BRIGHTON, CO — Though he’s stopped short of retiring after more than six decades at the helm of Sakata Farms in Brighton, CO, Bob Sakata has passed the mantle of his operations to son Robert T. Sakata.
The elder Mr. Sakata, an icon in American farming, was born and raised in northern California, and because his parents came from Japan, he and his family were relocated — along with some 120,000 other Japanese Americans — to internment camps following the attack on Pearl Harbor. His internment was spent in Utah.
When World War II ended, Mr. Sakata moved to Colorado, reunited with his family and began farming in the fertile region north of Denver.
The operation grew from 40 acres to 2,400, and under his direction, the crops expanded to include Mr. Sakata’s famed sweet corn, onions, broccoli and cabbage.
As he farmed, Mr. Sakata also served on a variety of boards and commissions.
He is a past president of the National Onion Association and the National Sugar Beet Growers Association.
He has served as an advisor to the U.S. Department of Agriculture, and he has sat on the Cooperative Extension Advisory Board at Colorado State University.
Additionally, he has held the director’s seat for an irrigation ditch company providing water to farms along Colorado’s Front Range.
A member of the Adams County Economic Development Board and the Colorado Food Safety Task Force, Mr. Sakata also served as local school board president.
R.T. takes over
The 85-year-old farmer told The Produce News June 22 that his son Robert, known as R.T., has “taken over.”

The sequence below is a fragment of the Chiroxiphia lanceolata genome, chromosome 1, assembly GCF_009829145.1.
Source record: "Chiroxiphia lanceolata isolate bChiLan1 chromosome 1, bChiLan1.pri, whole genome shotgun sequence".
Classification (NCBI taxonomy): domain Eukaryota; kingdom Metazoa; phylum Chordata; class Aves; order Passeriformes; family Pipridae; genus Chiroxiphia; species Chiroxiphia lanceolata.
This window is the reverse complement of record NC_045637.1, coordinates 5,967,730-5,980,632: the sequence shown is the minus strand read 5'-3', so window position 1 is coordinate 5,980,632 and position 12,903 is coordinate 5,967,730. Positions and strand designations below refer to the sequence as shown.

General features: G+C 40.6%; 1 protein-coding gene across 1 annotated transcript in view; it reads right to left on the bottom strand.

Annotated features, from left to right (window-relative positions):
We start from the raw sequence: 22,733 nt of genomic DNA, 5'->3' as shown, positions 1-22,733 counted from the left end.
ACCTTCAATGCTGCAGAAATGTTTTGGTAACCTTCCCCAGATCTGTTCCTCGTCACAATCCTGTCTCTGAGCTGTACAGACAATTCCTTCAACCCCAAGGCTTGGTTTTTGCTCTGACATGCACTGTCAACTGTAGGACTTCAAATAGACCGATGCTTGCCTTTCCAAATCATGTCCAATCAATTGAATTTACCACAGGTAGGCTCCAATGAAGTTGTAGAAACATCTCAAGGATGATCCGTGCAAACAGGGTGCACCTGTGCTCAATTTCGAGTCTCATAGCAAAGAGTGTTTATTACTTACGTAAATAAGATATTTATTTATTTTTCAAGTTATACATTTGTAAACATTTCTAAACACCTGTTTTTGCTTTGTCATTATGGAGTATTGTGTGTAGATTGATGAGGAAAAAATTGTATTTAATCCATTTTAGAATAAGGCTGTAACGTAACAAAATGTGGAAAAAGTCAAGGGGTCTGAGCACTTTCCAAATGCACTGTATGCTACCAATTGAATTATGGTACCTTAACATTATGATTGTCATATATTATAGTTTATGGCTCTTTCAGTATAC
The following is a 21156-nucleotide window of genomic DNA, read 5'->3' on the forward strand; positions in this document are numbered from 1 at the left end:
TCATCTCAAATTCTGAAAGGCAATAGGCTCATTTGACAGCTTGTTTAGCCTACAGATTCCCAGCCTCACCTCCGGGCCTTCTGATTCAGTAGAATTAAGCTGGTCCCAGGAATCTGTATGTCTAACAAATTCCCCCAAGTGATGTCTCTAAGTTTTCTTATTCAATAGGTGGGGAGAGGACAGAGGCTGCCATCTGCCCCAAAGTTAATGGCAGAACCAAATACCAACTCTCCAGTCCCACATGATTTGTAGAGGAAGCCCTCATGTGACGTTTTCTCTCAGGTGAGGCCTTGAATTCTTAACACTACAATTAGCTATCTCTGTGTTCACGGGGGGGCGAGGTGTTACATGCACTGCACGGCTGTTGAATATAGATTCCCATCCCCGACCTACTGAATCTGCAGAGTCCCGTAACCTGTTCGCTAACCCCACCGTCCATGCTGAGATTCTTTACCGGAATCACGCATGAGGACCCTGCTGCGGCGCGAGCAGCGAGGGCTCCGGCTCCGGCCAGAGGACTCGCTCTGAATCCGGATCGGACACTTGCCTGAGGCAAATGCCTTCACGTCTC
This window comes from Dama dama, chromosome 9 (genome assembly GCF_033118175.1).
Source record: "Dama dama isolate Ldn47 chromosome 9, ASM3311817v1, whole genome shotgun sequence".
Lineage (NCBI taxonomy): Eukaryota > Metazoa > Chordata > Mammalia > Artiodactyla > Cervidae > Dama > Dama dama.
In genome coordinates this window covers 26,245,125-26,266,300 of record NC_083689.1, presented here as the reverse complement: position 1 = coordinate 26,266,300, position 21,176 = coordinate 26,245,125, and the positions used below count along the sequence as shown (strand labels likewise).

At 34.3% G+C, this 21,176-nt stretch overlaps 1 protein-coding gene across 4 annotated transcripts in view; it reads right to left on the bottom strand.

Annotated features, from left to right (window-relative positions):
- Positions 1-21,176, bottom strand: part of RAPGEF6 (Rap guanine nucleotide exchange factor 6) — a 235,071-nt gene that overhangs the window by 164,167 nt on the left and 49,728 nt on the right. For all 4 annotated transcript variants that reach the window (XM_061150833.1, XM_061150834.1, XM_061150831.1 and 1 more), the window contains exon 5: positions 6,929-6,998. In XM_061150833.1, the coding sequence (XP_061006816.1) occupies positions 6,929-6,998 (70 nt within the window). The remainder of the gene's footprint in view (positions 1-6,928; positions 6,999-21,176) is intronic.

Mr. Sakata said, “I don’t do any of the everyday business now. In fact, I’m somewhat of a glorified consultant.”
And with his trademark smile, he continued, “When I view the fields, it sort of hurts my feelings. They’re doing a better job than when I was in charge.”
Still, he said, “Personally I’m blessed. I am 85, and I have a reason to get up every morning.”
He continues to sit at the desk he’s occupied for years, and he stops conversations to listen to the farm’s radio communications among workers.
One of those workers is Ray Kniss, son of Adam Kniss. Adam Kniss had worked for Sakata Farms for 55 years and retired in 2010 as production manager. R.T. Sakata, now president, promoted Ray Kniss from a position in sales and plant supervision to production manager, Bob Sakata said.
“He’s in the fields now and will be in the sales office in November,” Mr. Sakata said.
Bob Sakata still has his finger on the pulse of the fields, even if he doesn’t visit them daily. “It was a cold spring, and we’re a week behind a normal year,” he said.
Cabbage will come in during late June and hit volume after July 4. Sweet corn will start shipping around July 20, split between yellow and bi-color. Onions will begin shipping mid-August and run into March, he said.
“No man is smart enough to predict the market, and the best way to be a winner is to have product every day,” he said. “You hit the highs and the lows, and you need quality every day.”